Ipo · Pricing strategy

What should we learn from Atlassian’s IPO?

Sadie Gilmore Senior Software Engineer at Torque

December 12th, 2015

Atlassian is a very profitable startup that has 0 investors yet they have managed to be extremely successful and will be going public 12/10 with shares at $21. What was it about Atlassian besides being a great product that allowed Atlassian to reach such success and interest from investors? What should entrepreneurs take away from Atlassian’s IPO?


Vijay MD Founder Chefalytics, Co-owner Bite Catering Couture, Independent consultant (ex-McKinsey)

December 12th, 2015

Have you looked at Tom Tunguz' analysis on Atlassian metrics and the "flywheel" SaaS model?

http://tomtunguz.com/saas-innovators-solution/
http://tomtunguz.com/atlassian-s-1/


Sam Hermans Information Security | Risk Management | Founder at Lumturio.com

December 14th, 2015

If you are interested in this you should probably check out 37signals.com/rework as they are considered the most 'popular 'internet' company without any funding at all'

Basecamp, formerly known as 37signals, is a privately held American web application company based in Chicago, Illinois.

When asked 'how much are you worth' their answer is 'we don't know and we don't care'.

quora.com/What-is-37signalss-annual-revenue

signalvnoise.com/posts/3908-how-much-are-we-worth-i-dont-know-and-i-dont-care

It's important to know that Atlassian is considered to be one of those 'old-school companies' that used a Enterprise software license / vendor lock-in model that just would not work today. (Think anti virus software and things like that)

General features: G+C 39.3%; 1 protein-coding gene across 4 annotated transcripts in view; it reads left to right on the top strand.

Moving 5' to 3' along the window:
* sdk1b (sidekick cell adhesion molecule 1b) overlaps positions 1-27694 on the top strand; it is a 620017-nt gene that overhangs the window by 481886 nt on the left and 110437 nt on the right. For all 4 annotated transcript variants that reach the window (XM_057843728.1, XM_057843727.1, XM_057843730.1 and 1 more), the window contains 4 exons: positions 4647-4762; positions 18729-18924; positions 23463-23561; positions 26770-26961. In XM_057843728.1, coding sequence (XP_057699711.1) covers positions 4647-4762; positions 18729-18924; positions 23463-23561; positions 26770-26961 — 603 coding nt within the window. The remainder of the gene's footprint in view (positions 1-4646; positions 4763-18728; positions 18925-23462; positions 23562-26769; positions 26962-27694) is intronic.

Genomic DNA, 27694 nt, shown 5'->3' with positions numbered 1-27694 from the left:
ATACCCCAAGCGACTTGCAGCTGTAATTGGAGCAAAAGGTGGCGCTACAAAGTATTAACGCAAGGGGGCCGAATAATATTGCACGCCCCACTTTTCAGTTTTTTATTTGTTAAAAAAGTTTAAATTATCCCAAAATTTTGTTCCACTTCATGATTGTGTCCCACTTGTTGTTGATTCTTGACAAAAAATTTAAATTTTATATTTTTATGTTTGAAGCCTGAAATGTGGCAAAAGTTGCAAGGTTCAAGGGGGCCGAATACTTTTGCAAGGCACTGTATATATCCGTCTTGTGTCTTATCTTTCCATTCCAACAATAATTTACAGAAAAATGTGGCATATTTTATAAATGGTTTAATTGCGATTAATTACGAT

I would not call them a 'startup' at all, they were there when the foundation was being laid, being profitable from year one.

There never is a single silver bullet and in the case of Atlassian it's 1,148 employees multiple products (Jira, BitBucket, Bamboo, FishEye, Clover) and years of hard work.

They received a $60 000 000 investment in 2010 by Accel partners and a $150 000 000 investment in 2014.

Without knowing their exact strategy I think it's safe to assume that they found a nice and a need, and then grew by both expanding their customer base as well as up-selling to their existing customers and more recently switching to a SaaS sales strategy.

Rodrigo Vaca Product & Marketing

December 12th, 2015

Just a small factual correction. Atlassian did get outside investment, $60M from Accel in 2010:

http://blogs.wsj.com/digits/2010/07/14/accel-invests-60-million-in-atlassian/

Peter Weiss President at American Outlook, Inc.

December 12th, 2015

Biggest lesson:  execute, execute, execute!

I'm guessing there were three important elements in Atlasssian's success:  

First, they are based in Australia, far from the froth and frenzy of Silicon Valley and the major money centers.  This may have insulated them from the distraction of deals and fashionable trends and allowed them to focus on the business.

Second, they started in 2002 in the wake of the post-2001 tech crash and 9/11 economic and social earthquakes.  Companies started in tough times often stay very tightly focused on stretching capital and keeping customers happy.  There have been many academic studies of how the devastation of economic collapses generates vibrant new businesses.

Third, it appears the Atlassian's Founders really believe their rhetoric about teams and customer service and live it in their management choices.  Over time this becomes a huge advantage.

One more thought:  they took more than thirteen years from founding to IPO - this is mid-range for unicorn IPOs.  Patience can be a virtue.

Anton Yakovlev Founder of four successful businesses on two continents who can help you do the same

December 13th, 2015

Vijay thanks for the links. Very educative.